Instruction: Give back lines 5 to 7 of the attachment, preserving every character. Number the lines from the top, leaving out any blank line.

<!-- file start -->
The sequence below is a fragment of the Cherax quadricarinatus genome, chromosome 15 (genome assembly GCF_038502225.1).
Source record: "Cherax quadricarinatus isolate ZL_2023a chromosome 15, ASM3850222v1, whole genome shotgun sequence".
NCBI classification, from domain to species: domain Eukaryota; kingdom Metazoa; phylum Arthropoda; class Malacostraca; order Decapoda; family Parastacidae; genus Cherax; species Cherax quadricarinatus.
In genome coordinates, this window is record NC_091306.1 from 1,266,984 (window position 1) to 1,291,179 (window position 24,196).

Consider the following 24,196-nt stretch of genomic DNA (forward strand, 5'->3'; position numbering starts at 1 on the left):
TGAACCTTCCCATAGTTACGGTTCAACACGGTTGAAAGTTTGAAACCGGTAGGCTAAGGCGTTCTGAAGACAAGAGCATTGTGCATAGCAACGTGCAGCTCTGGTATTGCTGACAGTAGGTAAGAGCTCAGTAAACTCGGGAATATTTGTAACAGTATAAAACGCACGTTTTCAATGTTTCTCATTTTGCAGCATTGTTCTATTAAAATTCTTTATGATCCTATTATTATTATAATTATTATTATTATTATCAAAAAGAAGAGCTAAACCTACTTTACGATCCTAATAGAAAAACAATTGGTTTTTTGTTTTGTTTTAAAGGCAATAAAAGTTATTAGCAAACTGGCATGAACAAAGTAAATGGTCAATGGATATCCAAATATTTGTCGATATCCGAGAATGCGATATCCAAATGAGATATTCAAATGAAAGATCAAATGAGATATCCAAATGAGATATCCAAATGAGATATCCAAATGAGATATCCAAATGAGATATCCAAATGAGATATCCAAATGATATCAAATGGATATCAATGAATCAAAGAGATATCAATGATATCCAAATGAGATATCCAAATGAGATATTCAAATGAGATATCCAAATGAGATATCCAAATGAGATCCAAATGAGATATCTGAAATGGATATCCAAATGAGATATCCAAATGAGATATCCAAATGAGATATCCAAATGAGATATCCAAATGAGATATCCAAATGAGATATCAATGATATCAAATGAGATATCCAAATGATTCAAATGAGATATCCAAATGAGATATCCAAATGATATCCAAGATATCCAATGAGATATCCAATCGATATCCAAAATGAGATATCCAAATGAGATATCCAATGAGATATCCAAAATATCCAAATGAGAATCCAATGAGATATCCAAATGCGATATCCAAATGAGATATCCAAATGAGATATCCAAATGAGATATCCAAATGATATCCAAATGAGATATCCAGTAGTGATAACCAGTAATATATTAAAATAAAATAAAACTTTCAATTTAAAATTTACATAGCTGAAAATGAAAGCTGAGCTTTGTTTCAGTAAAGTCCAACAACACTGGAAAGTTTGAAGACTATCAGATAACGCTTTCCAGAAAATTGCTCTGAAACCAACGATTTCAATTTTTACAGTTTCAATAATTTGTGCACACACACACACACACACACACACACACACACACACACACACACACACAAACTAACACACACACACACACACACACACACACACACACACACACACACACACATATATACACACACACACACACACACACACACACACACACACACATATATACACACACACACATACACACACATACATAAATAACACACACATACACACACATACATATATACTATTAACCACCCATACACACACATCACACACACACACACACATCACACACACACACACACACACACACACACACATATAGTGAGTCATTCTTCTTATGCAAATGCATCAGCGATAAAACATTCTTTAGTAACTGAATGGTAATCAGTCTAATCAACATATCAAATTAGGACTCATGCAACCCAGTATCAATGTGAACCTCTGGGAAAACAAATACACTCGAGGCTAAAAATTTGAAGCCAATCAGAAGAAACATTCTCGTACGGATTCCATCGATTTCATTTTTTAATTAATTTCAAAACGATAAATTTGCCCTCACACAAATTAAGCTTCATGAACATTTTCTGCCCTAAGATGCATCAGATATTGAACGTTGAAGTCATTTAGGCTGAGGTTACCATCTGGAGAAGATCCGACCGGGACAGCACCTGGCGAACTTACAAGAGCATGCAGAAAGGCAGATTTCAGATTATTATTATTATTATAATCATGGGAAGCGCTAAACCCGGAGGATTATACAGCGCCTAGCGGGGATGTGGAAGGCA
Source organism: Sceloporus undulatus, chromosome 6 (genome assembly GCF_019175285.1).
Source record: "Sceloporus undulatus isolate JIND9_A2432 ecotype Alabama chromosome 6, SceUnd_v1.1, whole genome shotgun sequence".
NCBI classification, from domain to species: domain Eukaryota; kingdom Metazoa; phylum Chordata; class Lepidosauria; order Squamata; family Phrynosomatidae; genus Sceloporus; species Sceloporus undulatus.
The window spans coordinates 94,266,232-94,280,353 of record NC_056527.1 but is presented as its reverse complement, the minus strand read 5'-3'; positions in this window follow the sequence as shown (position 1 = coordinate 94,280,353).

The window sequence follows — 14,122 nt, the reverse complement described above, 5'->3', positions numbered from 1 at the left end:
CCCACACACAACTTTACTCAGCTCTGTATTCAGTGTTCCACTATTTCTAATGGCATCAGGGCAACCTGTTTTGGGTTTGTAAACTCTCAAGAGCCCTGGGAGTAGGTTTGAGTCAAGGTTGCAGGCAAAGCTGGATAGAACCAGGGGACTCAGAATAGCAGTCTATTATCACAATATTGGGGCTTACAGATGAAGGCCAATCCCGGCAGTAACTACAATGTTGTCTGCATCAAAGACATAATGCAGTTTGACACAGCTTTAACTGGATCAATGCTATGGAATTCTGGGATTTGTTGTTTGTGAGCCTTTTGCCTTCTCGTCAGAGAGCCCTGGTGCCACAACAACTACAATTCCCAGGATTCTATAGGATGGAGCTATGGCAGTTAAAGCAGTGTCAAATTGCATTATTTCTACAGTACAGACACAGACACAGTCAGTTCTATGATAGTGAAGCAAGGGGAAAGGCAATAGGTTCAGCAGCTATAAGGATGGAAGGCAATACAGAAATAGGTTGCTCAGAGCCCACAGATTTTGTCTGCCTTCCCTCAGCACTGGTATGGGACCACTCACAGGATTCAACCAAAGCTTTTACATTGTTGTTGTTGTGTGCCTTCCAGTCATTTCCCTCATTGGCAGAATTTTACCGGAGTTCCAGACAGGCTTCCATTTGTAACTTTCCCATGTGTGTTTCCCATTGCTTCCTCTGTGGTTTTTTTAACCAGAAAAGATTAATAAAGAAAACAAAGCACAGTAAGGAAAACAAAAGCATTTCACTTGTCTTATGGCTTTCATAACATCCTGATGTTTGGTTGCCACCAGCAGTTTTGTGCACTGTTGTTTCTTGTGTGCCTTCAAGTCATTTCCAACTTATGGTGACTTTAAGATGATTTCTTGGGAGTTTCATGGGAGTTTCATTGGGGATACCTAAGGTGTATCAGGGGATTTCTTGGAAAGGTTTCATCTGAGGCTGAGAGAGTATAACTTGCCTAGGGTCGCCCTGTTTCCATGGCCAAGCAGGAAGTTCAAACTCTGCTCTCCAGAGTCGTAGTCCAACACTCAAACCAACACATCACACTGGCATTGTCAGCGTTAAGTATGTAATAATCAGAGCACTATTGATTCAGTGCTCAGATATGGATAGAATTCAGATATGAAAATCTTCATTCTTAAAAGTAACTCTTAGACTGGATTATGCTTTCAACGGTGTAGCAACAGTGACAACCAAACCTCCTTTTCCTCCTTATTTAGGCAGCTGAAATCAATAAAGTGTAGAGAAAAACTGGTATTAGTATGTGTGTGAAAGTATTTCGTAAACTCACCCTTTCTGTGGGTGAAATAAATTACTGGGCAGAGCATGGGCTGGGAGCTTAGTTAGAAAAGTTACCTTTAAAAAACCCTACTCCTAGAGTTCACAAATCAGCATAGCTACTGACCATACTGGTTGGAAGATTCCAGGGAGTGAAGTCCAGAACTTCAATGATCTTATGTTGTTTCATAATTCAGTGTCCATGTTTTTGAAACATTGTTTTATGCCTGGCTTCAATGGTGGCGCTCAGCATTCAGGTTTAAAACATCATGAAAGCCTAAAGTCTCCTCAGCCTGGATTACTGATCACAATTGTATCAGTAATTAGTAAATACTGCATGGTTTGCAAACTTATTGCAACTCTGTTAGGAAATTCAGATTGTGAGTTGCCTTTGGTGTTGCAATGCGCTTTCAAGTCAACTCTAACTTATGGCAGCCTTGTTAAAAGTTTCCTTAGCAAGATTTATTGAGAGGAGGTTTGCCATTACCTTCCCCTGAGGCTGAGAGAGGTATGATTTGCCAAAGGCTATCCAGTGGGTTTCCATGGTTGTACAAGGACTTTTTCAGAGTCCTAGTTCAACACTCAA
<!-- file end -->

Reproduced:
Consider the following 24,196-nt stretch of genomic DNA (forward strand, 5'->3'; position numbering starts at 1 on the left):
TGAACCTTCCCATAGTTACGGTTCAACACGGTTGAAAGTTTGAAACCGGTAGGCTAAGGCGTTCTGAAGACAAGAGCATTGTGCATAGCAACGTGCAGCTCTGGTATTGCTGACAGTAGGTAAGAGCTCAGTAAACTCGGGAATATTTGTAACAGTATAAAACGCACGTTTTCAATGTTTCTCATTTTGCAGCATTGTTCTATTAAAATTCTTTATGATCCTATTATTATTATAATTATTATTATTATTATCAAAAAGAAGAGCTAAACCTACTTTACGATCCTAATAGAAAAACAATTGGTTTTTTGTTTTGTTTTAAAGGCAATAAAAGTTATTAGCAAACTGGCATGAACAAAGTAAATGGTCAATGGATATCCAAATATTTGTCGATATCCGAGAATGCGATATCCAAATGAGATATTCAAATGAAAGATCAAATGAGATATCCAAATGAGATATCCAAATGAGATATCCAAATGAGATATCCAAATGAGATATCCAAATGAGATATCCAAATGATATCAAATGGATATCAATGAATCAAAGAGATATCAATGATATCCAAATGAGATATCCAAATGAGATATTCAAATGAGATATCCAAATGAGATATCCAAATGAGATCCAAATGAGATATCTGAAATGGATATCCAAATGAGATATCCAAATGAGATATCCAAATGAGATATCCAAATGAGATATCCAAATGAGATATCCAAATGAGATATCAATGATATCAAATGAGATATCCAAATGATTCAAATGAGATATCCAAATGAGATATCCAAATGATATCCAAGATATCCAATGAGATATCCAATCGATATCCAAAATGAGATATCCAAATGAGATATCCAATGAGATATCCAAAATATCCAAATGAGAATCCAATGAGATATCCAAATGCGATATCCAAATGAGATATCCAAATGAGATATCCAAATGAGATATCCAAATGATATCCAAATGAGATATCCAGTAGTGATAACCAGTAATATATTAAAATAAAATAAAACTTTCAATTTAAAATTTACATAGCTGAAAATGAAAGCTGAGCTTTGTTTCAGTAAAGTCCAACAACACTGGAAAGTTTGAAGACTATCAGATAACGCTTTCCAGAAAATTGCTCTGAAACCAACGATTTCAATTTTTACAGTTTCAATAATTTGTGCACACACACACACACACACACACACACACACACACACACACACACACACAAACTAACACACACACACACACACACACACACACACACACACACACACACACACATATATACACACACACACACACACACACACACACACACACACACATATATACACACACACACATACACACACATACATAAATAACACACACATACACACACATACATATATACTATTAACCACCCATACACACACATCACACACACACACACACATCACACACACACACACACACACACACACACACATATAGTGAGTCATTCTTCTTATGCAAATGCATCAGCGATAAAACATTCTTTAGTAACTGAATGGTAATCAGTCTAATCAACATATCAAATTAGGACTCATGCAACCCAGTATCAATGTGAACCTCTGGGAAAACAAATACACTCGAGGCTAAAAATTTGAAGCCAATCAGAAGAAACATTCTCGTACGGATTCCATCGATTTCATTTTTTAATTAATTTCAAAACGATAAATTTGCCCTCACACAAATTAAGCTTCATGAACATTTTCTGCCCTAAGATGCATCAGATATTGAACGTTGAAGTCATTTAGGCTGAGGTTACCATCTGGAGAAGATCCGACCGGGACAGCACCTGGCGAACTTACAAGAGCATGCAGAAAGGCAGATTTCAGATTATTATTATTATTATAATCATGGGAAGCGCTAAACCCGGAGGATTATACAGCGCCTAGCGGGGATGTGGAAGGCA
Source organism: Sceloporus undulatus, chromosome 6 (genome assembly GCF_019175285.1).